While acknowledging that more work needed to be done, Evanston School District 65 School Board members expressed satisfaction Monday night with last year’s reduction in student suspensions.
A staff memo reported a significant reduction in the number of suspensions, instructional days lost and disciplinary referrals last year compared to the prior year although black students continue to be suspended at higher rates than white students. Suspension incidents involving students with Individualized Education Plans also decreased.
District policies and practices have been changed over the past few years to focus less on punitive actions and more on “a restorative discipline approach that emphasizes relationships and community above rules and regulations,” as stated in the student handbook.
Kylie Klein, director of research, accountability and data for the district, attributed the decline to a reduction in the number of disciplinary incidents in three categories: disrespect of school authority, disrespectful, aggressive or threatening behavior and physical violence.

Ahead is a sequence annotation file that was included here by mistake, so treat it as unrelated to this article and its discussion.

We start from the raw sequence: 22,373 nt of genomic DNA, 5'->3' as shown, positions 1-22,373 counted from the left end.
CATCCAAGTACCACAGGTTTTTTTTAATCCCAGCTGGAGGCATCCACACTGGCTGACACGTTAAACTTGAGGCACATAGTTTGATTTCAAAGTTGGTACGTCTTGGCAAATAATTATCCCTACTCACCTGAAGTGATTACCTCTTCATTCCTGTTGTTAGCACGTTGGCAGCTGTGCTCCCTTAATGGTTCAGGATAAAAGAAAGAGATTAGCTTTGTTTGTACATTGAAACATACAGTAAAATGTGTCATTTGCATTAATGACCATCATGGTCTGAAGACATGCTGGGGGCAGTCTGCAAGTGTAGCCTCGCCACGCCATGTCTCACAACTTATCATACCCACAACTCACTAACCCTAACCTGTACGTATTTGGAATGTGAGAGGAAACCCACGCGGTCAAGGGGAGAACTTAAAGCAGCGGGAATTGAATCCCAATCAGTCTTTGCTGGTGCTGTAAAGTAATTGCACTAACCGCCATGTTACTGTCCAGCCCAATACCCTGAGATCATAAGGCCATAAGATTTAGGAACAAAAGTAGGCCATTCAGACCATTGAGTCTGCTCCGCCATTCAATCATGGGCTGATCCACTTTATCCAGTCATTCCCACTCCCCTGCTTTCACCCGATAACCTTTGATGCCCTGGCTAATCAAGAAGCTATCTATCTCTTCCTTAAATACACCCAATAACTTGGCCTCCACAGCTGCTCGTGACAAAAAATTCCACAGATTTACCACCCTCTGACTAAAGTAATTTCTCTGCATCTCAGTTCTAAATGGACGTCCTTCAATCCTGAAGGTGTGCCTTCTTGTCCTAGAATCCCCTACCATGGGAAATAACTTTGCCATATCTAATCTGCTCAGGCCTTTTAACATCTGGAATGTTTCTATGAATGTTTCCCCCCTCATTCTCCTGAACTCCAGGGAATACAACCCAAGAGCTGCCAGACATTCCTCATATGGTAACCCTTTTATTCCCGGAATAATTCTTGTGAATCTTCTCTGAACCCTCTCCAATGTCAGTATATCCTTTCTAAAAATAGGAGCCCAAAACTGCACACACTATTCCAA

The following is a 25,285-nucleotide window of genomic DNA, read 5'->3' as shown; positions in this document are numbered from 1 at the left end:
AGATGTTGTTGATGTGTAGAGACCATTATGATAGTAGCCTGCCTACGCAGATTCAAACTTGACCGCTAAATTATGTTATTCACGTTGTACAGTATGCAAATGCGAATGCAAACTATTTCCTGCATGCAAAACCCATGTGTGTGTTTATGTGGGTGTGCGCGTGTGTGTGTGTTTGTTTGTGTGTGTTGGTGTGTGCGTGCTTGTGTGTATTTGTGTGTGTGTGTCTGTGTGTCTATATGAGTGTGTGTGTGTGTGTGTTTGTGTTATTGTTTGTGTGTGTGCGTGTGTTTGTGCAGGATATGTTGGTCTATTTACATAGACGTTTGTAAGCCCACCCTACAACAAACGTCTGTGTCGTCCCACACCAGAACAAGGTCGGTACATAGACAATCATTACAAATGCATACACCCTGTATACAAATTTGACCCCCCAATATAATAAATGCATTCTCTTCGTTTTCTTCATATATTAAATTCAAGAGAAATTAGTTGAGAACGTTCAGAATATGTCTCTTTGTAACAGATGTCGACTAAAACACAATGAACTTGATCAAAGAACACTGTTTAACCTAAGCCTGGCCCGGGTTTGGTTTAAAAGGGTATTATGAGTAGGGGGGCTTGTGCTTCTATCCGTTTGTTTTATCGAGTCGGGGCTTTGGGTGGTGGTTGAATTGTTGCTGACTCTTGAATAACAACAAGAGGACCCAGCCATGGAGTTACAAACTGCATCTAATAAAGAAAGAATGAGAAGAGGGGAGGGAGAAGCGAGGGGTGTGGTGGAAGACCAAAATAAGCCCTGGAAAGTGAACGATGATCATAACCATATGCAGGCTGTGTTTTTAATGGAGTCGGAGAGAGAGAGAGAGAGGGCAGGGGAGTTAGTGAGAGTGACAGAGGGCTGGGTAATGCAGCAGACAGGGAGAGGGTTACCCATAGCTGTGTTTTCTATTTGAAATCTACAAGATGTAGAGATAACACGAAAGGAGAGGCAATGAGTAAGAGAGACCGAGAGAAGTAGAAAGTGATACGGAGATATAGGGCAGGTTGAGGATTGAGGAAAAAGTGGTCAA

“This is significant,” said board member Candance Chow. “Thank you to administrators and educators who are committed to restorative work.”
Chow said she saw a decrease of 69% in the number of black students who were suspended last year compared to the 2014-15 school year.
“What are we doing to make sure we’re not disciplining students because of their IEP status?” said Chow.
“Educators recognize that some situations are triggers for some students,” said Klein. In fact, the student handbook specifies that school staff “must consider a student’s disability and whether the student’s IEP was implemented as one factor in determining the response to any incident” and allows “discretion to limit the use of consequences that remove students with disabilities from the classroom.”
Saying that a reduction in suspensions can lead to a conversation about discipline and safety, Chow asked, “How do we monitor the feelings of safety for students?”
“Safety is the goal of restorative practice,” said Andalib Khelghati, assistant superintendent of schools.
“I’m really excited to see this number,” said board member Biz Lindsay-Ryan. “We’re headed in the right direction. We need to keep moving forward.”
Board member Rebeca Mendoza asked about a question raised during public comment about the reduction in the number of students participating in the district’s family counseling program.
Klein said that counseling was offered as an alternative to suspension. Fewer suspension incidents meant there were fewer offers of counseling as an alternative to suspension.